I recollect many (many) years ago when I was first entering the workforce I attended a career counseling session. There was one story which I remember to this day. It had to do with taking one of those “discover the best career for you” type of tests where you are asked a series of questions and at the end, some possible careers are presented to you.
The example this counselor gave was that of a hair-dresser who loved cutting hair but hated having to deal with people and being stuck indoors all day. They took this career profiling test and the results presented an interesting revelation. One of the suggested alternative careers was that of a landscape architect. It made a lot of sense. They were able to trim and prune and make things look beautiful, but they were outside and away from people.
So by thinking about things you like and don’t like, you may make some amazing discoveries about yourself.
Socialize your unique passion
Once you have started to truly fine-tune your own personal UVP (Unique Value Proposition), you should start your own “publicity.” Now I’m not talking about tooting your own horn all of the time, saying how great you are at something. If you do that, you might actually damage your own brand.
Instead, you should work on promoting the ideas your are passionate about. (In fact, companies who understand digital marketing do/should be doing this regularly.)
For many years, I have trained people within the companies I worked at about how to use social media for their own branding and as company representatives. One item I repeatedly bring up is using an 80/10/10 rule when sharing content socially. Obviously, this is a generic formula and a company’s or individual’s strategy should really be tailored to their own situation, but here is a rule of thumb you may want to employ:
- 80% of your social shares should be NOT specific to your company or yourself but rather about your passion (or in the case of a business, about the industry). Share the content of others (even competitors). It shows you are passionate about the industry or topic.
- 10% of your shares can relate to you. Talk about how YOU personally feel about something. Think of this as a “soft-sell” where you are not pushing yourself, but merely showing what you think about things. You can blend this with the 80% by adding in commentary about why you shared something.
- 10% is the “hard-sell.” This is more obviously for businesses and less so for individuals. You can push your product here. As an individual, the product is YOU. So, perhaps you push a project you successfully completed or an article you wrote or just something that works towards promoting that uniqueness you discovered earlier.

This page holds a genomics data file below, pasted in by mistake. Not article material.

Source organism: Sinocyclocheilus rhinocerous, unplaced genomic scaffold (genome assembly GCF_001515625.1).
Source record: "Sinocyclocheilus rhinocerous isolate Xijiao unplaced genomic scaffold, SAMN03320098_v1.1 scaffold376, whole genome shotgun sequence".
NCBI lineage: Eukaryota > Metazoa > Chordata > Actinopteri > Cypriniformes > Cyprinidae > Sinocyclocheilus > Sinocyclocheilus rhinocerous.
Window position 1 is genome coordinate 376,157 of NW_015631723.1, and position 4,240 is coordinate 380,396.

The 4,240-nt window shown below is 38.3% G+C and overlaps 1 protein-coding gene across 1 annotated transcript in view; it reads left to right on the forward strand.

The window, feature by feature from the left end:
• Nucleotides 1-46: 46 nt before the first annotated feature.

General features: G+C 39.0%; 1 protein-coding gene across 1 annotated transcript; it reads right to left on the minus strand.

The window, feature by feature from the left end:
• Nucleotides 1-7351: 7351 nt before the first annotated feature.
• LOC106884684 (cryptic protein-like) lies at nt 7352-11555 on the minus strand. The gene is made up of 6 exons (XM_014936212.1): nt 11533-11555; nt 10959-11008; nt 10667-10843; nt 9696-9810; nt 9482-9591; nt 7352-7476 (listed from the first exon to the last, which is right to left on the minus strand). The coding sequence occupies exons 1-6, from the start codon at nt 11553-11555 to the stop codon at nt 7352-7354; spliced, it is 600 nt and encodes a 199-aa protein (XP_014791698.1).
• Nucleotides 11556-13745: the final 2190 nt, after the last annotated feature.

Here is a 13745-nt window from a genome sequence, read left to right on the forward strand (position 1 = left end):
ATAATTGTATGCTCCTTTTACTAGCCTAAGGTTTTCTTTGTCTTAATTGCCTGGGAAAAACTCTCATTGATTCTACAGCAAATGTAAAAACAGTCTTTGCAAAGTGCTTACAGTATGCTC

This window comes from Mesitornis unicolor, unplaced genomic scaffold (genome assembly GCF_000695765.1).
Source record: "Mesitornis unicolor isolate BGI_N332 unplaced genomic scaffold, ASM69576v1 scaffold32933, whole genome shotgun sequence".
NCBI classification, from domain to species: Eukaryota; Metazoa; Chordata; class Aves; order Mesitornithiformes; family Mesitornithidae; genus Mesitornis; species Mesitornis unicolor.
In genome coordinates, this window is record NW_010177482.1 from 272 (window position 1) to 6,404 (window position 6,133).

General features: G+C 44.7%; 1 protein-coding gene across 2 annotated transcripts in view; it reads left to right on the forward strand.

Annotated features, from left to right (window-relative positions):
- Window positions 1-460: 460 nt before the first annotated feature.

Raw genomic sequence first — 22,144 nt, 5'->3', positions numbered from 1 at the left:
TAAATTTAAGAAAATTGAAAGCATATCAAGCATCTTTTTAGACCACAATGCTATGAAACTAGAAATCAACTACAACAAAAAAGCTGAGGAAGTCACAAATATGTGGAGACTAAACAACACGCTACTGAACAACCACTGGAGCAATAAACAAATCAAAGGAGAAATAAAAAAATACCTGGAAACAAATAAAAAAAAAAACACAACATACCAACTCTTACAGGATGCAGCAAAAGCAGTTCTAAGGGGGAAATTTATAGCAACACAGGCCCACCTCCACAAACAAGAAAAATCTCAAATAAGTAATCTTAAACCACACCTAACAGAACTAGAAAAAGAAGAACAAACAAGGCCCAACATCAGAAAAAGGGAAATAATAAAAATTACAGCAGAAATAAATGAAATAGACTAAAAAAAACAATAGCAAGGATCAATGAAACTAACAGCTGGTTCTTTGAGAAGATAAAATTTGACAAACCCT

As you go through the exercise of identifying content that is both interesting and relevant to you and your personal brand, you will hopefully see what gets you excited. And, you should start to be able to articulate your passions succinctly. Take the 1-2 lines describing your uniqueness and the associated buzzwords and do an elevator pitch exercise:
- Buzzwords – list out all of the buzzwords that describe your uniqueness or passion.
- 10 words – use a couple of those buzzwords and write a very short description of who you are. You can use these in your social media profiles.
- 25 words – this is really your elevator pitch. Figure out how to pitch yourself to someone while traveling in an elevator for 30 seconds. Probably 2-3 sentences.
- 50 words – with a bit more breathing room, uses those buzzwords and other descriptions to make something a bit longer. You could potentially use this as the general intro about yourself in your LinkedIn profile.
The beginning of my LinkedIn profile is a combination of these items above. I have buzzwords throughout (including in the skills section). I currently have a 3-word “title” followed by a 20-word description. Lastly I break out into more details (much longer than 50 words though).
I’m not saying this is the ONLY way how to do it. Nor do I know how effective my approach is. This is just how I chose to introduce myself, my personal brand, my passion, and my uniqueness.
Take these descriptions and create a consistent social media profile on the social platform you use. By having consistency, people or companies are able to discover you wherever they may be looking.
These two steps are probably the most difficult. But they are incredibly essential. You discover who you are and what makes you tick, and then you learn how to translate that into something that others can easily understand about you, wherever they may be.
In Part 2 of this article, I go into two other important ways you can promote yourself by being focused and learning how to tell a story.
HTD says: Learning who you are, what you are passionate about, what you are good at and then connecting all of the dots will help develop your UVP.